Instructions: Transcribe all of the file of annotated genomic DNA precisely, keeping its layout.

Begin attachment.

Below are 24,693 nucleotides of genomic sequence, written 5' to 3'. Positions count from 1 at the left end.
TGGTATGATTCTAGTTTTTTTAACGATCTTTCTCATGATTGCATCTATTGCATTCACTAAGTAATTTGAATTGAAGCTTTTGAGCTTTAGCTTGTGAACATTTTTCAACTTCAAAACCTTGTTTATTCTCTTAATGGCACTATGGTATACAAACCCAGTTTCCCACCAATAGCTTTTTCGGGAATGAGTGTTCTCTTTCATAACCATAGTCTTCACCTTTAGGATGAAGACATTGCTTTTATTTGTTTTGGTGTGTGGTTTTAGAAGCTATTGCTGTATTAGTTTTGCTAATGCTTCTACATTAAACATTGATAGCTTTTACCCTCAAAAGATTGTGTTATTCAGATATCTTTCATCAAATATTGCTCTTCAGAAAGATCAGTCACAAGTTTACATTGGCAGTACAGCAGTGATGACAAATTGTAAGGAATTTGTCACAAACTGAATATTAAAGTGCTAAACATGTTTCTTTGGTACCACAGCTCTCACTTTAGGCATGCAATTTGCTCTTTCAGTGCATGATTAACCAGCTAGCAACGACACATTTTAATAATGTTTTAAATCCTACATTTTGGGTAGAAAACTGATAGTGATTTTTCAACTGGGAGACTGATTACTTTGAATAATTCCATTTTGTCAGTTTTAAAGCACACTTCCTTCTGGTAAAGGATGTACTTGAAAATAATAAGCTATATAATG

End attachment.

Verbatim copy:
Below are 24,693 nucleotides of genomic sequence, written 5' to 3'. Positions count from 1 at the left end.
TGGTATGATTCTAGTTTTTTTAACGATCTTTCTCATGATTGCATCTATTGCATTCACTAAGTAATTTGAATTGAAGCTTTTGAGCTTTAGCTTGTGAACATTTTTCAACTTCAAAACCTTGTTTATTCTCTTAATGGCACTATGGTATACAAACCCAGTTTCCCACCAATAGCTTTTTCGGGAATGAGTGTTCTCTTTCATAACCATAGTCTTCACCTTTAGGATGAAGACATTGCTTTTATTTGTTTTGGTGTGTGGTTTTAGAAGCTATTGCTGTATTAGTTTTGCTAATGCTTCTACATTAAACATTGATAGCTTTTACCCTCAAAAGATTGTGTTATTCAGATATCTTTCATCAAATATTGCTCTTCAGAAAGATCAGTCACAAGTTTACATTGGCAGTACAGCAGTGATGACAAATTGTAAGGAATTTGTCACAAACTGAATATTAAAGTGCTAAACATGTTTCTTTGGTACCACAGCTCTCACTTTAGGCATGCAATTTGCTCTTTCAGTGCATGATTAACCAGCTAGCAACGACACATTTTAATAATGTTTTAAATCCTACATTTTGGGTAGAAAACTGATAGTGATTTTTCAACTGGGAGACTGATTACTTTGAATAATTCCATTTTGTCAGTTTTAAAGCACACTTCCTTCTGGTAAAGGATGTACTTGAAAATAATAAGCTATATAATG